Online dating for cancer survivors

Once upon a time, women who have survived cancer will tell you, the fact that you’d been through the horror of a diagnosis and surgery was not public information—not at work and certainly not on a first date.

Flash forward to 2016 and, experts say, there’s a very different attitude.

I got an MRI as a precaution, and it revealed a stage I tumor.

In two insane years I’ve had a double mastectomy; harvested my eggs; been through chemo and tamoxifen and in and out of depression and menopause; had my hair fall out and grow back; and had reconstruction that resulted in perfect, hard breasts with no nipples and amazing side boob. My body doesn’t function the way it did, but I’m more patient with it.

“I’m a breast cancer survivor…so my body is not so perfect,” wrote one woman on recently.

“If you can’t handle that, keep it moving.” (And plenty of dates can handle it: “One ofthe top things singles say they are looking for is the ability to learn from a partner,” says Laurie Davis Edwards, founder of the online dating-coaching service e Flirt.

' I’ve found that guys ask really smart, sensitive questions.

Women often ask, ' How did you deal when you lost your hair?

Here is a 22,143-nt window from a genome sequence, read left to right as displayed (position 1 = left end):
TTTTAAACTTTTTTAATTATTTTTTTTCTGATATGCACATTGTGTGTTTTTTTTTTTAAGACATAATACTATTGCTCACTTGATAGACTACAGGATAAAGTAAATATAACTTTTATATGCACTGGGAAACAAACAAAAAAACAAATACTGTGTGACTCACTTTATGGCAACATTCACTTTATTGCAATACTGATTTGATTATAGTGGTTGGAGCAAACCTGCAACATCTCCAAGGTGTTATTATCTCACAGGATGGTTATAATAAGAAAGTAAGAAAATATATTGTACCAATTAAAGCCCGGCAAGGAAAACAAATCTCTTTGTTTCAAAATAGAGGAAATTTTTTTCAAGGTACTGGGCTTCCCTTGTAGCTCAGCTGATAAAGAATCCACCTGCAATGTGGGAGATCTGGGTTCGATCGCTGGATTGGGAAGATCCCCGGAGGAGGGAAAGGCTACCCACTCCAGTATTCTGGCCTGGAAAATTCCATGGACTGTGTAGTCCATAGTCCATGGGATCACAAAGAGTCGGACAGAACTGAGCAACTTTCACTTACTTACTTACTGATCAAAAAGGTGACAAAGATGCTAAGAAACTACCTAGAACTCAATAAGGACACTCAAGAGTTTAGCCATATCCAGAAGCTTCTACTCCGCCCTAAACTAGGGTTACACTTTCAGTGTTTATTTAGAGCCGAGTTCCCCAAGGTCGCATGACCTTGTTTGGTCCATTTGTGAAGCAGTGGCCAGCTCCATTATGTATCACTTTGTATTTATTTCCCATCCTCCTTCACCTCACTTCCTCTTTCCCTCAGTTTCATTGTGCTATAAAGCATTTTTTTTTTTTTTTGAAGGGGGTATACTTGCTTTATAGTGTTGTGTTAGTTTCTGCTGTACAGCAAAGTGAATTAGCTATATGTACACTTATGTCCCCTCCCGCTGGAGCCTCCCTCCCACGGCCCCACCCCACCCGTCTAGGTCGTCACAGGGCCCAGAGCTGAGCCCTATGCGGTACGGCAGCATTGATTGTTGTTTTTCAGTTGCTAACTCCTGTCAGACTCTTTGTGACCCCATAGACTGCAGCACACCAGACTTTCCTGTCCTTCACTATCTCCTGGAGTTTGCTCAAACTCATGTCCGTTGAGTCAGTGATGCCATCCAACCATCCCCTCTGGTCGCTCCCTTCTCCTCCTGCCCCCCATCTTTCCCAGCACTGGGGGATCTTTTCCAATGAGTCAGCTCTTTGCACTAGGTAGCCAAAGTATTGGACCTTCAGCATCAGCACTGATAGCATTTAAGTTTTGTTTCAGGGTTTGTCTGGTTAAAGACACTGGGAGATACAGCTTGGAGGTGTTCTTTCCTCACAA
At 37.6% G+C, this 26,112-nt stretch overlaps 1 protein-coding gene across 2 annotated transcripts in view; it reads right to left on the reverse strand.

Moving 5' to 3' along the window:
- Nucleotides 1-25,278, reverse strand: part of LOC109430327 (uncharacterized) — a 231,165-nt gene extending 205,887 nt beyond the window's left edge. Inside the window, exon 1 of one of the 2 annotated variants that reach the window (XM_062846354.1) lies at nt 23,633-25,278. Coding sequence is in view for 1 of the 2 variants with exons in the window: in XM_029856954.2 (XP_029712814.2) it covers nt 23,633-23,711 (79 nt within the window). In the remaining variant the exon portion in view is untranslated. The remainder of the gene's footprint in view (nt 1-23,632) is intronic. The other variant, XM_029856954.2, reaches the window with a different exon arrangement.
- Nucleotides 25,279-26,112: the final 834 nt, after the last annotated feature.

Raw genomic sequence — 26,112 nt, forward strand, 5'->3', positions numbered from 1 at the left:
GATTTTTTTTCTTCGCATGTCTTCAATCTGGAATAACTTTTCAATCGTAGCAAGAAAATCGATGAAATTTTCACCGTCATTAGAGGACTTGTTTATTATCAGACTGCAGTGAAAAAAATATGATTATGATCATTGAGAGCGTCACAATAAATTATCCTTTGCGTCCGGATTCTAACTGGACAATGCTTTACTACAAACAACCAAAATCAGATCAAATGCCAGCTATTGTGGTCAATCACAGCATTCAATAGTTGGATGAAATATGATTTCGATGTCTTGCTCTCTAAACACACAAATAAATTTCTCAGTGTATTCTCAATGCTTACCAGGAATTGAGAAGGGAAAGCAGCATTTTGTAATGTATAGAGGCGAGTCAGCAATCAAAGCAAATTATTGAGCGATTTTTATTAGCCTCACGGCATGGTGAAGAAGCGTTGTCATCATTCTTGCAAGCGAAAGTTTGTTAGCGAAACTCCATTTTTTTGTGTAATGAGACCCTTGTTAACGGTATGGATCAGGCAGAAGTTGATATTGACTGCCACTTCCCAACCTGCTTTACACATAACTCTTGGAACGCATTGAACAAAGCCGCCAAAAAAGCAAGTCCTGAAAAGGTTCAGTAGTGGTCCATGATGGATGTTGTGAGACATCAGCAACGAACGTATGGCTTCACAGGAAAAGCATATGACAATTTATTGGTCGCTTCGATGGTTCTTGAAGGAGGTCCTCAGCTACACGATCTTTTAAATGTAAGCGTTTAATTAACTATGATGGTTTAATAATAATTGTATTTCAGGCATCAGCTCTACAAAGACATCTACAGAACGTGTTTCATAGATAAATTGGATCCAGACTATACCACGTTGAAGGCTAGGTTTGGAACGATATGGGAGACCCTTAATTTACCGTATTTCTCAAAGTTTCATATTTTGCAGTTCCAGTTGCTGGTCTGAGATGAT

I say in my profile that I’m involved with the breast cancer charity The Pink Agenda, but I don’t mention my diagnosis or link to my Instagram, which has pictures of me doing things as a survivor. Let them see that I’m young and healthy, and go from there.I’m happy with my body, and the next guy will like it if you don’t.' That’s really how I feel."Kristina Schermer, 28, an investor relations associate (also a Model of Courage) living in Denver; diagnosed two years ago"I know digital dating is the new normal.But it’s not the way I dreamed of meeting somebody, not the ideal way. In my early twenties I was bulimic, emotionally fragile, and too proud to put myself out there on a dating site. I was diagnosed at 26, after testing positive for BRCA2, one of the breast cancer genes.It’s my way of saying, ' If you don’t want to know, you’re probably not my match.' That picture has encouraged beautiful first-date conversations about how life doesn’t go the way we want but that doesn’t mean it’s not good. I’ve started to gravitate to people who haven’t had such easy roads.Only one guy I dated didn’t want to talk about my cancer history. I just met someone on the app; he’s my age but has been through divorce.

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